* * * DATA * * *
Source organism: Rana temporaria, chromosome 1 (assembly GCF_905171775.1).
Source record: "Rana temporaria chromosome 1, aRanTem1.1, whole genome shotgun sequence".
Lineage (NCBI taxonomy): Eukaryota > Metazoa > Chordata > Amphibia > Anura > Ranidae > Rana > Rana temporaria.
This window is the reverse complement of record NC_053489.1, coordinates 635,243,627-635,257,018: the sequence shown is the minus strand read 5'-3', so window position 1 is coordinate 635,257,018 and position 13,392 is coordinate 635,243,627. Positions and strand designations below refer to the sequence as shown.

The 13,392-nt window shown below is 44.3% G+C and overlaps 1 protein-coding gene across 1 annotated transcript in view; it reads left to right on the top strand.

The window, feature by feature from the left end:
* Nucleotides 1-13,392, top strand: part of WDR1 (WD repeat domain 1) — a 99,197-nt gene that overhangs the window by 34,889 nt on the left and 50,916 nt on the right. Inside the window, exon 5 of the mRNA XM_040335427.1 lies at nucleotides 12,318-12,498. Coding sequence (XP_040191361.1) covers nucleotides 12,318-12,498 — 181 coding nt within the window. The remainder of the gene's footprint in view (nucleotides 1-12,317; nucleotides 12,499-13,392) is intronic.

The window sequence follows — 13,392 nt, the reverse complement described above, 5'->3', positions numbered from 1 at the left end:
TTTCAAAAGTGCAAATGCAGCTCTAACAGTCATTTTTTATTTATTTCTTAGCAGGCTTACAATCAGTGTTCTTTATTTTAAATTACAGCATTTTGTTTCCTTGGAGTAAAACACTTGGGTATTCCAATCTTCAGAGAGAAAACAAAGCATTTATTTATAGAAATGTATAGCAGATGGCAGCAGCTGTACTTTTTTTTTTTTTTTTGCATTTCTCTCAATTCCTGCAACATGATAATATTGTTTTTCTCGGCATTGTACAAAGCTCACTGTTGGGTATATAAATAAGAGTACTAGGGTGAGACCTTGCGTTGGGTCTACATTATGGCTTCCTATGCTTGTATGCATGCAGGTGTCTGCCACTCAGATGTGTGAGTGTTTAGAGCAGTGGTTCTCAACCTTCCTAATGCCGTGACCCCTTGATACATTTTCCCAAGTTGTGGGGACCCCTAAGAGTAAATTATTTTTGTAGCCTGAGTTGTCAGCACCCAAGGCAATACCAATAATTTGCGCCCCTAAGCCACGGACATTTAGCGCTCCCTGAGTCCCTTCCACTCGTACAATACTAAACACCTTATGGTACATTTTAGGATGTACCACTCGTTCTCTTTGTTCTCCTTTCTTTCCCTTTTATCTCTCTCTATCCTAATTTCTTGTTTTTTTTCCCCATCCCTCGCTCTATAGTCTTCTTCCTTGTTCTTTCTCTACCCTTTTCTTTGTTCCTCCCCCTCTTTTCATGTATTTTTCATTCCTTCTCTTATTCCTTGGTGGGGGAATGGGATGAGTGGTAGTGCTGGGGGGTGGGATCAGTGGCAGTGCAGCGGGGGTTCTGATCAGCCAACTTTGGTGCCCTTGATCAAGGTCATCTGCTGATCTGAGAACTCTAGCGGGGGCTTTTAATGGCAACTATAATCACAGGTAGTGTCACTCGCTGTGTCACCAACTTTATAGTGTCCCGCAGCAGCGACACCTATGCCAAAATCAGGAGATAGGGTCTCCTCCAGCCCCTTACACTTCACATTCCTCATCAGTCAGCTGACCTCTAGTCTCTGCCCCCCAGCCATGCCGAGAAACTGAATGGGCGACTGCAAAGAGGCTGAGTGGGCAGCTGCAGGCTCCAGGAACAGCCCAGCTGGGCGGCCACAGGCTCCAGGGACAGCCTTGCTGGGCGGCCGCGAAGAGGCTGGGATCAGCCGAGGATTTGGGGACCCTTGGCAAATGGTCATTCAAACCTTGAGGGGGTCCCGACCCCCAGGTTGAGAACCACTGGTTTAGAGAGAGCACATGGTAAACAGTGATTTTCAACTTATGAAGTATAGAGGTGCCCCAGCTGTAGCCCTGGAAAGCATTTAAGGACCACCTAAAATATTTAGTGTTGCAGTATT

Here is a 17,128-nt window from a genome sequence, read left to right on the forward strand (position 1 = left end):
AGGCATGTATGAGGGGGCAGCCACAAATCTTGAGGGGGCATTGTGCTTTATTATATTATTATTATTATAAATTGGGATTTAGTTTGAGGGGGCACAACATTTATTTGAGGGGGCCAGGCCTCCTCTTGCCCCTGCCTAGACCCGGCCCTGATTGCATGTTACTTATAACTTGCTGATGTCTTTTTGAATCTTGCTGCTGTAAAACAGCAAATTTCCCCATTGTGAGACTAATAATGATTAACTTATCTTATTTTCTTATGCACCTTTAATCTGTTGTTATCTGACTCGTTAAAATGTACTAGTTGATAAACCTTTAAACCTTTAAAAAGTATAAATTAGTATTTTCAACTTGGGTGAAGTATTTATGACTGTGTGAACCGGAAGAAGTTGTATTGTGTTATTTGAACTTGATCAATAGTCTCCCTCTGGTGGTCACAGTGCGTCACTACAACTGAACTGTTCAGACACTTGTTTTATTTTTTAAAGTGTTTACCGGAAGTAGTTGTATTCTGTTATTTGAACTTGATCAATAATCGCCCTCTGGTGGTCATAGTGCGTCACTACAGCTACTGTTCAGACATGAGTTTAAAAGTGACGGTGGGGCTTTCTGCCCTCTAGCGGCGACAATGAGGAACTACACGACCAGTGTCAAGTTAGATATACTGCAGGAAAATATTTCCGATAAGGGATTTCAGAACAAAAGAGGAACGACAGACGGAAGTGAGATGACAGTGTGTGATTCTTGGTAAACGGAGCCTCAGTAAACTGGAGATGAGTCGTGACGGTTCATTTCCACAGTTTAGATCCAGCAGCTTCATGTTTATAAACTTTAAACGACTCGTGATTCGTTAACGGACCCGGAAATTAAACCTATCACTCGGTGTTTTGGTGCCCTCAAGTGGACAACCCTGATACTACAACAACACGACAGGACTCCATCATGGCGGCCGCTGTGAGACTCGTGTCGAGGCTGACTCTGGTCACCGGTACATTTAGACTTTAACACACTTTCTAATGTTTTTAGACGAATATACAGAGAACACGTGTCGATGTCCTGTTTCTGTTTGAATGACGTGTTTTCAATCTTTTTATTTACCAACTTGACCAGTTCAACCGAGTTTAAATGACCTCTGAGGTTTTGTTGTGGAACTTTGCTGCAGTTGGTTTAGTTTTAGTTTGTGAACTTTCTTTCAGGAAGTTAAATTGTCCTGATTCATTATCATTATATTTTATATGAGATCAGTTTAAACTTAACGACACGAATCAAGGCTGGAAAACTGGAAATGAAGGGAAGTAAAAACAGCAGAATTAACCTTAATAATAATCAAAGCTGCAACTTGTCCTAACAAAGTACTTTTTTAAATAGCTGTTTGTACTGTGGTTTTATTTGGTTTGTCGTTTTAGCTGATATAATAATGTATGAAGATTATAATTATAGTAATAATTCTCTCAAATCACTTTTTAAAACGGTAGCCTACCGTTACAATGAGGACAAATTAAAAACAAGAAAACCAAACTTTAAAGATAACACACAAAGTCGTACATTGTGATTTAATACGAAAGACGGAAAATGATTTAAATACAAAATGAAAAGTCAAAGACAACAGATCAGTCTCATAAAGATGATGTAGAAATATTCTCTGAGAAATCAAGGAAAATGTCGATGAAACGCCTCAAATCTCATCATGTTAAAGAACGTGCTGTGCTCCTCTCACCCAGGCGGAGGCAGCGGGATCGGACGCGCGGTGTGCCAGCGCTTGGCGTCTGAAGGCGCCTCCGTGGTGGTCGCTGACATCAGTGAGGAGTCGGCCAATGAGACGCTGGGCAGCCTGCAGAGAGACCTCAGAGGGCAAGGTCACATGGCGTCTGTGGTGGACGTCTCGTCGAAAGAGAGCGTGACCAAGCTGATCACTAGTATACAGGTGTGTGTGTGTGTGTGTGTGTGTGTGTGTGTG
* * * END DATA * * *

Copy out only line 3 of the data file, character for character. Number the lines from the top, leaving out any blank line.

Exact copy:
Lineage (NCBI taxonomy): Eukaryota > Metazoa > Chordata > Amphibia > Anura > Ranidae > Rana > Rana temporaria.